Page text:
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Soutzouk loukoum

Soutzouk loukoum: Greek delight with rich aromas (rose, must, clove, cinnamon, bergamot) and nuts. Tradition at monasteries and coffee houses.

Cut in half of Salami of ‘Soutzouk loukoum’ is Turkish delight

When loukoumi was first made in Istanbul, it was called rahatul hulkum, meaning “that which relieves the larynx”. Loukoumi came from the corruption of this name of the sweet which Anglo-Saxons call ‘Turkish delight’.

In Greece, the art of making Turkish delight arrived from Istanbul in the first decades of the 19th century. Over the years, Greek makers of Turkish delight have added new ingredients to the classic recipe and loukoumi is now established as a part of Greek tradition. Today, Turkish delight is produced in many parts of Greece, but the most famous ones are made on the island of Syros, the soutzouk loukoum of the town of Komotini in northern Greece and, in a variation, the akanes of the town of Serres, also in northern Greece.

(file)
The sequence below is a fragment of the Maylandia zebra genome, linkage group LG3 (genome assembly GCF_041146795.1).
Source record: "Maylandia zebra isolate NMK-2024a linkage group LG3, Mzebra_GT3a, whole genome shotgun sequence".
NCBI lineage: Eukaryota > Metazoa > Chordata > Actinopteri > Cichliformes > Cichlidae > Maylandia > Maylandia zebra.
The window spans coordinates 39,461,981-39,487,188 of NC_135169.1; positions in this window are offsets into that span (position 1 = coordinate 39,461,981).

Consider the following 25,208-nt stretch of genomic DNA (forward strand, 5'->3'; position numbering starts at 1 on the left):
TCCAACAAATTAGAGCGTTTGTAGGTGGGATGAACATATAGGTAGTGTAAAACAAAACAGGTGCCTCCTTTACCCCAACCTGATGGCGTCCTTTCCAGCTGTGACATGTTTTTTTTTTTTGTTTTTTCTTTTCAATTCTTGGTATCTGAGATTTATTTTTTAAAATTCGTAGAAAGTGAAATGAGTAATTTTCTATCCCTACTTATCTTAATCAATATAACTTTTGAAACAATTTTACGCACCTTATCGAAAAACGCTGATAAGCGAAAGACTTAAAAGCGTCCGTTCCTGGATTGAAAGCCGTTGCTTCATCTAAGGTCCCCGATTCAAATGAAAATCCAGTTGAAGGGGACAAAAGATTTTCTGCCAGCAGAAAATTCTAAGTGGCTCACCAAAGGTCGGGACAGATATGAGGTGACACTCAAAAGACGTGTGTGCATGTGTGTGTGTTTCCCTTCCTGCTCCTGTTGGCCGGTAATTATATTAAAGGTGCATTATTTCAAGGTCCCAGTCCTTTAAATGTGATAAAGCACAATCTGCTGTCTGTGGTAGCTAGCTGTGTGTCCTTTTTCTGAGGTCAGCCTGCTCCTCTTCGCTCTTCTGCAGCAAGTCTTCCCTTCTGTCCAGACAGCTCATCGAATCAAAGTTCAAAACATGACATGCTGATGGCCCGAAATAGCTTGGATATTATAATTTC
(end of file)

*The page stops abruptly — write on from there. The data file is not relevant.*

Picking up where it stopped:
Soutzouk loukoum is a delicious, large loukoumi that contains sugar, glucose, starch flour, water and nuts, with aromas that are diverse and rich: rose, must, clove, cinnamon, and bergamot.

It is served in coffee houses and at Orthodox monasteries is a traditional offering of welcome.

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